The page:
‘These people need support’: Caregivers demand more access to loved ones at North Bay hospital
Protestors gathered outside North Bay Regional Health Centre on Wednesday to back demands that the hospital to give them better access to loved ones. (Eric Taschner/CTV News)
NORTH BAY -- The sound of cars honking their horns was music to the ears of a group of about 20 primary caregivers protesting outside of the North Bay Regional Health Centre on Wednesday. The group wants the hospital to give them better access to loved ones.
“Caregivers are made to stand in line and wait to go in and they can only go in for the two-hour visitation,” said March For Dignity organizer Diane Demers.
Demers became involved after her husband, who has dementia, was brought to the hospital. When she realized she wasn’t allowed to go in with him, she pulled him out of the hospital the next day. Her work began right after that.
Being turned away
Demers said the hospital changed its policy June 25 to allow primary caregivers to visit loved ones any time of the day. But she said the hospital is not adhering to its policy change and caregivers are still being turned away by hospital staff.
According to the hospital's website, caregivers are allowed access to vulnerable patients under the age of 18, or who have cognitive impairment or developmental disabilities at any time.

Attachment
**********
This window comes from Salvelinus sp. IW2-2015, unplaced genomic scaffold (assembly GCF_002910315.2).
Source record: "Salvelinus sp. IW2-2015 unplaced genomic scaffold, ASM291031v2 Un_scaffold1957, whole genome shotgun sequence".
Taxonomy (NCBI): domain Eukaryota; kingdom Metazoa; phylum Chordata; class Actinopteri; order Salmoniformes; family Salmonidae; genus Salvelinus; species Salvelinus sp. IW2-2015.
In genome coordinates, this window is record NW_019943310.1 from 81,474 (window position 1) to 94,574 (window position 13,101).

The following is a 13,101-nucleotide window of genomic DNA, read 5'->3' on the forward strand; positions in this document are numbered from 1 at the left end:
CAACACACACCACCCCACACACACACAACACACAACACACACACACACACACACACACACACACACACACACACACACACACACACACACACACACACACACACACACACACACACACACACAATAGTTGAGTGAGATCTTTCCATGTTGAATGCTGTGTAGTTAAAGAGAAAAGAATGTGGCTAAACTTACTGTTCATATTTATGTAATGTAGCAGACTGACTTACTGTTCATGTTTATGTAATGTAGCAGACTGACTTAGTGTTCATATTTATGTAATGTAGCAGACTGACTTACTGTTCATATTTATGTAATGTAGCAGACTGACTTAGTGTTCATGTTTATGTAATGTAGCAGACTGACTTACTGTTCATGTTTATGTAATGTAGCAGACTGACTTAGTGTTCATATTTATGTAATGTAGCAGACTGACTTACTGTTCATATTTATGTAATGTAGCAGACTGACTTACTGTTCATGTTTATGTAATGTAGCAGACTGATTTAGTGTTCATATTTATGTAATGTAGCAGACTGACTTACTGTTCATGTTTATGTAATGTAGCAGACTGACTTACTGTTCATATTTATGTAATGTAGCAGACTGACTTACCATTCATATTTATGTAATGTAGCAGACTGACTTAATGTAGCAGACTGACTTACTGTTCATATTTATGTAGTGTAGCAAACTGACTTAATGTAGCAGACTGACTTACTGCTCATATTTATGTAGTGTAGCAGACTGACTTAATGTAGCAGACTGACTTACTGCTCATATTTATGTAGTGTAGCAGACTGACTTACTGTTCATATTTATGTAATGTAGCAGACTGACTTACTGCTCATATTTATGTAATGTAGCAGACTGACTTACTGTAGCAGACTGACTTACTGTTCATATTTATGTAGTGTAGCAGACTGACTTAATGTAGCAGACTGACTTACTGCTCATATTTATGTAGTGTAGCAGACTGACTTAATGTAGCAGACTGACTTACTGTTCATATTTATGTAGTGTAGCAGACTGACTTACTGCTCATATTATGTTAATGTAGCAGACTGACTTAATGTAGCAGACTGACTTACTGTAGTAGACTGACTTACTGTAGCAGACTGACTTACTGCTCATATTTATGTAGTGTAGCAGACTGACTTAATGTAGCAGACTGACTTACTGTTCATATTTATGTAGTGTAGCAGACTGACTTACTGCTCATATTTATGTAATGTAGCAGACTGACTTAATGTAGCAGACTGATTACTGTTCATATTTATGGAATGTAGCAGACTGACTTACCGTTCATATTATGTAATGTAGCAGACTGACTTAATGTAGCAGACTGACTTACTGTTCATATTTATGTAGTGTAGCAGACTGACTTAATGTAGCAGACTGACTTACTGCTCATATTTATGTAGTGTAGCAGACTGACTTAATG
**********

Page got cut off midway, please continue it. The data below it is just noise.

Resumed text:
"We should be allowed to able to go into the hospital at any time,” said Demers. “These people need our support and they feel abandoned. Let’s get on with it."
Patients that don't meet the requirements are allowed to have one dedicated care partner who can visit during regular visiting hours, which are 11 a.m. to 1 p.m. and between 5-8 p.m.
Leanne Comerford lost her father, Daniel, in July. He was admitted to hospital days after he fell and broke his hip. He had cognitive memory impairment, but Comerford was denied access the entire day he was in the hospital.
She said the hospital allowed him to sign a consent to surgery form, despite his memory impairment. She also said she was only allowed to visit for two hours a day, once a day. Days later he passed away.
Too little, too late
“The only time they're letting people in is when they're dying and that was what it took to see him,” she said, fighting back tears. “That shouldn't have happened. It was too little too late. The system failed him."
Demers has looked into the situation at other hospitals in Sudbury, Toronto and Hamilton. She has also asked hospital CEO Paul Heinrich to meet with the group to work out a plan.
“He’s aware that caregivers are being turned away,” said Demers. “Not that he’s going to fix it, not that there’s a plan in the works.”
David Georgei is fighting for his wife, who has Stage 4 cancer.
“We've been having treatment in the hospital since January," Georgei said. "She's had 12 bottles of chemotherapy and 15 radiation treatments. She needs my help and support. She's not capable because of her cognitive process after the chemo.”
In a statement to CTV News, the hospital cited COVID-19 as the reason behind limited visitation access.
“As we are now officially in the second wave of COVID-19, limiting access to the hospital is a necessary step to prevent the potential spread of COVID-19 and ensure the safety of our patients and the health care workers caring for them,” said the hospital’s spokeswoman Kim McElroy.
Demers said she will do what it takes to fight for caregivers, even if it means standing out protesting day after day.